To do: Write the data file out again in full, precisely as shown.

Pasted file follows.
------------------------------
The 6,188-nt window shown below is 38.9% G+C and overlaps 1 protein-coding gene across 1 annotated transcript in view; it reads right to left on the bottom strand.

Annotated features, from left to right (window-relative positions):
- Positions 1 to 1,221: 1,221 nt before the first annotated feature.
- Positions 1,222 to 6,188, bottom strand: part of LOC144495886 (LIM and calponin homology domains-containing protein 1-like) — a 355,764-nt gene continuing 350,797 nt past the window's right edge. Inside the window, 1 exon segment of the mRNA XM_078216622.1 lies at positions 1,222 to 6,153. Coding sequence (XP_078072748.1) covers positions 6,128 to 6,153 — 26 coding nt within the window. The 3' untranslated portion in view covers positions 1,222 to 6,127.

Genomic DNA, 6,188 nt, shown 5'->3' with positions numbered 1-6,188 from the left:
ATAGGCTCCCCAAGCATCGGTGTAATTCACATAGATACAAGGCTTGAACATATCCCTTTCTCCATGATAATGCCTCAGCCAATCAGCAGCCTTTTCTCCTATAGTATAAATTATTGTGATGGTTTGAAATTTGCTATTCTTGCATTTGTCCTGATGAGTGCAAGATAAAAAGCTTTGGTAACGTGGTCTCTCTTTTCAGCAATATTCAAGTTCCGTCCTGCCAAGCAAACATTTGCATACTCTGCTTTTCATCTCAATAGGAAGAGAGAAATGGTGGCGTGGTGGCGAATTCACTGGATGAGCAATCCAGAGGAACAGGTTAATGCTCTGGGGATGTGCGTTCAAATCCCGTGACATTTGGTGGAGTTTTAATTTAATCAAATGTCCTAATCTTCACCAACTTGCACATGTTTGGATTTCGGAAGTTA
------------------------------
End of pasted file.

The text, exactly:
The 6,188-nt window shown below is 38.9% G+C and overlaps 1 protein-coding gene across 1 annotated transcript in view; it reads right to left on the bottom strand.

Annotated features, from left to right (window-relative positions):
- Positions 1 to 1,221: 1,221 nt before the first annotated feature.
- Positions 1,222 to 6,188, bottom strand: part of LOC144495886 (LIM and calponin homology domains-containing protein 1-like) — a 355,764-nt gene continuing 350,797 nt past the window's right edge. Inside the window, 1 exon segment of the mRNA XM_078216622.1 lies at positions 1,222 to 6,153. Coding sequence (XP_078072748.1) covers positions 6,128 to 6,153 — 26 coding nt within the window. The 3' untranslated portion in view covers positions 1,222 to 6,127.

Genomic DNA, 6,188 nt, shown 5'->3' with positions numbered 1-6,188 from the left:
ATAGGCTCCCCAAGCATCGGTGTAATTCACATAGATACAAGGCTTGAACATATCCCTTTCTCCATGATAATGCCTCAGCCAATCAGCAGCCTTTTCTCCTATAGTATAAATTATTGTGATGGTTTGAAATTTGCTATTCTTGCATTTGTCCTGATGAGTGCAAGATAAAAAGCTTTGGTAACGTGGTCTCTCTTTTCAGCAATATTCAAGTTCCGTCCTGCCAAGCAAACATTTGCATACTCTGCTTTTCATCTCAATAGGAAGAGAGAAATGGTGGCGTGGTGGCGAATTCACTGGATGAGCAATCCAGAGGAACAGGTTAATGCTCTGGGGATGTGCGTTCAAATCCCGTGACATTTGGTGGAGTTTTAATTTAATCAAATGTCCTAATCTTCACCAACTTGCACATGTTTGGATTTCGGAAGTTA